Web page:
Nonetheless, tomorrow I am being brave and allowing some little brooches I am making to be sold at a friend's stall at a market (well if you want to be pedantic, yes she's really the one allowing it). She asked three of us if we would like to be part of it, and when I heard, I was so chuffed, I blushed and giggled and said "Oh my goodness" over and over (when I'm really taken aback by something I forget my swears). She is extremely clever and creative, and when I heard she had been seen wearing a brooch I gave her, I was extremely flattered... until I realised she had been on a hen's night (although I was assured by my source that she was not wearing a feather boa or lace gloves and that it wasn't that kind of hen's party). I'm completely prepared for no-one to buy any; I'm truly just so pleased she thinks they're good that I don't care if anyone else does. But it's gotten me thinking. We don't grow by doing things we don't want to do. I think we grow by doing things we're afraid to do. Often those are things we really want to do, and we might be scared because they're different to what anyone else is doing, or maybe they're already being done well by people we know. I have a bad habit of doing things anonymously (hiding behind groups and pseudonyms), but I'm really going to try to put myself out there as myself, and see what happens. I might end up crying into my pillow, or getting very very drunk at a bar. But I also might find myself feeling very very good, and with lots of exciting little roads opening up in front of me (and I can always run away down one, change my name, whisper this song, and never been seen again anyway).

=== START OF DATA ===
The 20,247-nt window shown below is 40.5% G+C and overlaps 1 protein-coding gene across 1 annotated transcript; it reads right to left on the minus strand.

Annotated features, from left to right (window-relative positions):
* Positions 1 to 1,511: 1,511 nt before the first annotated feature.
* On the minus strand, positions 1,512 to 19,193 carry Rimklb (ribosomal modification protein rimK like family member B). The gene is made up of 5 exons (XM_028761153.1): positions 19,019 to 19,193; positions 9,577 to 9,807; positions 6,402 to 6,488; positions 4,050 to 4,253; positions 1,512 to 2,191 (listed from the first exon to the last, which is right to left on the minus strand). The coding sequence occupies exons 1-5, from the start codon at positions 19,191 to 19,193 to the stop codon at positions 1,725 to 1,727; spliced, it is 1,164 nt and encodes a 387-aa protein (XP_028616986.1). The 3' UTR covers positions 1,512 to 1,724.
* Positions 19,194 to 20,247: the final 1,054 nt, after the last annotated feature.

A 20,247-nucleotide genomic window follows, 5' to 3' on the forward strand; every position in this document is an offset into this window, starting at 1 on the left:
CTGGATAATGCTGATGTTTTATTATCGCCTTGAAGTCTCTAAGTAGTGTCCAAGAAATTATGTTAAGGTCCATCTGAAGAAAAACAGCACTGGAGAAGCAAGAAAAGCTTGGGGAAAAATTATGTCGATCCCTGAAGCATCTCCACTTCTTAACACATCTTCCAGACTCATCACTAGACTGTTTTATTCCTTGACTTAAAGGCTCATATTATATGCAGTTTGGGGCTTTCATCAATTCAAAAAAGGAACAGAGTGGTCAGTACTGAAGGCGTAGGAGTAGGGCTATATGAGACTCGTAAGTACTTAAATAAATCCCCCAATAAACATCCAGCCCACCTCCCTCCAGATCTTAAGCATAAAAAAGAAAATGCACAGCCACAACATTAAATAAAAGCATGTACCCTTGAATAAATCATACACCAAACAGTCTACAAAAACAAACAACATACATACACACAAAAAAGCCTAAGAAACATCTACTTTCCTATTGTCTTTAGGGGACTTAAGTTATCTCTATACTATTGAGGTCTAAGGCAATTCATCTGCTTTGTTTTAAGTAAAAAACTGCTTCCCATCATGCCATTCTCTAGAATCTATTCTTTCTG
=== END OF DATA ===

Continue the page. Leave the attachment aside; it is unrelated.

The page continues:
Sunday, January 30, 2011
Putting Yourself Out There
For all my big talk and attention-seeking, I really am quite a chicken, and I know I can be ridiculously over-sensitive, and, even more ridiculous, it's mostly with things that I actually think I'm good at, or put a lot of myself into. For example, I'm willing to give almost anything a go and I don't care (usually) if I look ridiculous. But I learnt piano for about five years, and even now if I am going to play for an audience - which I sometimes really want to - they have to be in another room or I just can't play properly. I've never let anyone other than my teachers read my writing, even if I wanted to share it, and, perhaps the stupidest, once I had been told I have a particularly nice singing voice when I was about twelve, I stopped singing properly aloud. I either sing funny or I'll only do it if there's music playing; if someone asks how a song goes I'll even pretend I don't remember or put on this stupid humming voice. I've been doing it so long I don't even know now if it's a fear of being perceived a show-off (penalty of death in both my cultures), of maybe not being as good as I think I am, or of being criticised (which I deserve, being very critical myself, although I flatter myself my criticisms are pretty funny).